Occasionally, through oversight or a tight spot in your finances, a bill may be turned over to collections. You might not know about it until you try to get your annual credit report, or you apply for a loan or a large purchase such as a house or car.
Sometimes, even if you have paid the debt, the collection is on your record, giving any creditors looking over the report pause. Here is some information to get you started on removing the stain of a collection.
Collections – What Exactly Are They?
A collection is an unpaid bill that has been sold to a third party that is in the business of recovering money for companies. Not only can this hurt your credit, you can become stressed with collection phone calls that can generally make life miserable.
How long will the collection affect my credit?
Collections may remain on a report for seven years, but they don’t always disappear after this time. Some agencies will update the report on you to keep the account active, extending the time the collection can affect your score.
The statue of limitations does not affect the length of time something can stay on your credit report.
How much does it hurt – really?
The amount that your credit score is hurt depends on the amount that you owed at the time the collection was reported and how recent the collection. Some modules will not take any points off for collections under $100.
Also, remember that the higher your credit score was to begin with, the more the collection will hurt it.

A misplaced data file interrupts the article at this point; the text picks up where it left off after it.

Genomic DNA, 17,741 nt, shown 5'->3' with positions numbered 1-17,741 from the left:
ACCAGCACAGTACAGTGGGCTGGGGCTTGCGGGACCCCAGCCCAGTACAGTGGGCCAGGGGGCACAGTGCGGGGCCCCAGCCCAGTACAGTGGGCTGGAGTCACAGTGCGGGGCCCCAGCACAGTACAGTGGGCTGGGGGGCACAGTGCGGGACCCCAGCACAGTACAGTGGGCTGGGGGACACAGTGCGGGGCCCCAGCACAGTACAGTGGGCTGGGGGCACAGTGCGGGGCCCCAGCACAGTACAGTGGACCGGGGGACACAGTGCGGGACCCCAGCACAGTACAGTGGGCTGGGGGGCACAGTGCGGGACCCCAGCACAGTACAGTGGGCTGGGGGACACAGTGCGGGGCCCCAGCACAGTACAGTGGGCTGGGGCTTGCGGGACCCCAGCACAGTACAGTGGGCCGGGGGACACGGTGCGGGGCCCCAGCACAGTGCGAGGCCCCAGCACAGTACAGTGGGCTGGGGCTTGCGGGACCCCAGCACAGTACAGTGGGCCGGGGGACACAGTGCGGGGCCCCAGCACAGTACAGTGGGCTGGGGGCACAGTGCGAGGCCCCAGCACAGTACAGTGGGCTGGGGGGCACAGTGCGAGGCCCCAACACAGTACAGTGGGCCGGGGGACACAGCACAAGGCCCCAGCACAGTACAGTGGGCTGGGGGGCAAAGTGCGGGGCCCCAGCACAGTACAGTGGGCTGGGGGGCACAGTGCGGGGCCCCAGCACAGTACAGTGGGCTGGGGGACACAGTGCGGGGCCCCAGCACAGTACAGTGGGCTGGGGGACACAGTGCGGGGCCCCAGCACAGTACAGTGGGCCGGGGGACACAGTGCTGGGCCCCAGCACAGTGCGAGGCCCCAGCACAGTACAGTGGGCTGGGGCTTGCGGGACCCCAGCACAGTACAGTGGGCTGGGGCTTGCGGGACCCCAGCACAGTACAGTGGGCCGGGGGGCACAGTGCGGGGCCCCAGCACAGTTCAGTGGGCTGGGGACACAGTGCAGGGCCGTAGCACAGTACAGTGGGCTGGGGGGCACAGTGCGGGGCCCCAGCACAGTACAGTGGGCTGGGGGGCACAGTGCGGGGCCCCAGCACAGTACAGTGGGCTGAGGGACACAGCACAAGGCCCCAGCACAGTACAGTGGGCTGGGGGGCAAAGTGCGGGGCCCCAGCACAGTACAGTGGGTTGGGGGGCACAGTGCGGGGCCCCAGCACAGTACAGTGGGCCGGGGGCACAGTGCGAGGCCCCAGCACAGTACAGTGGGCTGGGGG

Will Paying Help?
Paying a collection will not remove it from your credit report; however it will be marked as current or paid by the collection agency. This will look a little better on your credit report as it shows you have made the attempt to make things right. You can also ask for removal from your credit report for a payment in full of the account but you should get this agreement in writing.
So, What can you do?
Thankfully there are options for people with collections on their credit report and two of them are very simple and little known.
- Validate the debt: First of all, make sure that the debt is yours. Even if it is you can ask the company for validation and proof that you owe them money. If the company does not respond or does not provide proof, the collection must be removed from your report.
- Write a goodwill letter: This little known tip for getting a collection off of your account is simple and leaves everyone feeling better about the whole transaction. Write a letter explaining the issue and ask the company to remove the collection out of goodwill. This works best for small collections that are hurting your credit rating. It helps too if the account has been paid. The key to removing the credit smear through this method is to apologize for the whole misunderstanding and to make the company feel sorry for you.
More methods to remove a collection include:
- Update: If you have paid an account in full that is not reflected on your credit report, contact the company and get them to change it. This will have a positive affect, although lenders will still be able to see the collection.
- Settle for less: If you cannot get the collection totally removed from you record, you may be able to settle with the company to pay less than what you owe. This will allow them to recoup a little of their loss. For you it means a mark of ‘settled’ on your credit score. This will not affect your score as positively as a paid in full or a complete removal, but it may be an option if you owe a large amount of money and want to make positive changes in your credit standing, no matter how small that may be.
- Dispute: You may dispute a collection with both the credit reporting agencies and the original companies. These have 30 days to respond with proof of the collection. Keep detailed records of any correspondence and phone calls to make this method effective.
It is possible to remove collections from your record, just try these little known but effective tips.
This is a guest post. Chase Sagum is the author of this aritcle. You can see more of his articles at www.lexingtonlaw.com.
Image courtesy of Stuart Miles / FreeDigitalPhotos.net